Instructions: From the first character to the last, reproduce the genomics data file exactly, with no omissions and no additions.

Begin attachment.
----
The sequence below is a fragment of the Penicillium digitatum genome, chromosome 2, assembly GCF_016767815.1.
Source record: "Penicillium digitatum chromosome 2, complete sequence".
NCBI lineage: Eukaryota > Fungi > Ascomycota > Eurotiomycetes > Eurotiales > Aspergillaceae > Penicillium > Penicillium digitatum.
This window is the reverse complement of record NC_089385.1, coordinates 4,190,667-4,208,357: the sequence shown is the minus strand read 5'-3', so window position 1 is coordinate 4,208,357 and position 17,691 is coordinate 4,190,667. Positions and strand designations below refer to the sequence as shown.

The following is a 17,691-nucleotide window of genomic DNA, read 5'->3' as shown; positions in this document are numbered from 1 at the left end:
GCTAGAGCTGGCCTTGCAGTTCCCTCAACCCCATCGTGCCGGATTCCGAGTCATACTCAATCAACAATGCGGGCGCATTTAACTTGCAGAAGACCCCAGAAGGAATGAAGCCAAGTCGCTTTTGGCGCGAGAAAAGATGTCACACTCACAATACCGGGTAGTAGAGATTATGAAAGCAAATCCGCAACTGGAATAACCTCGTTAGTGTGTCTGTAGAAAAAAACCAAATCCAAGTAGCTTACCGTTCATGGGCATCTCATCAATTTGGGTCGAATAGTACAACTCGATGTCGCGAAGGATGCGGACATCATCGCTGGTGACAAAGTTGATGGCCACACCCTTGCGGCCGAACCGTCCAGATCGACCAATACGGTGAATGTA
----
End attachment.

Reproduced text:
The sequence below is a fragment of the Penicillium digitatum genome, chromosome 2, assembly GCF_016767815.1.
Source record: "Penicillium digitatum chromosome 2, complete sequence".
NCBI lineage: Eukaryota > Fungi > Ascomycota > Eurotiomycetes > Eurotiales > Aspergillaceae > Penicillium > Penicillium digitatum.
This window is the reverse complement of record NC_089385.1, coordinates 4,190,667-4,208,357: the sequence shown is the minus strand read 5'-3', so window position 1 is coordinate 4,208,357 and position 17,691 is coordinate 4,190,667. Positions and strand designations below refer to the sequence as shown.

The following is a 17,691-nucleotide window of genomic DNA, read 5'->3' as shown; positions in this document are numbered from 1 at the left end:
GCTAGAGCTGGCCTTGCAGTTCCCTCAACCCCATCGTGCCGGATTCCGAGTCATACTCAATCAACAATGCGGGCGCATTTAACTTGCAGAAGACCCCAGAAGGAATGAAGCCAAGTCGCTTTTGGCGCGAGAAAAGATGTCACACTCACAATACCGGGTAGTAGAGATTATGAAAGCAAATCCGCAACTGGAATAACCTCGTTAGTGTGTCTGTAGAAAAAAACCAAATCCAAGTAGCTTACCGTTCATGGGCATCTCATCAATTTGGGTCGAATAGTACAACTCGATGTCGCGAAGGATGCGGACATCATCGCTGGTGACAAAGTTGATGGCCACACCCTTGCGGCCGAACCGTCCAGATCGACCAATACGGTGAATGTA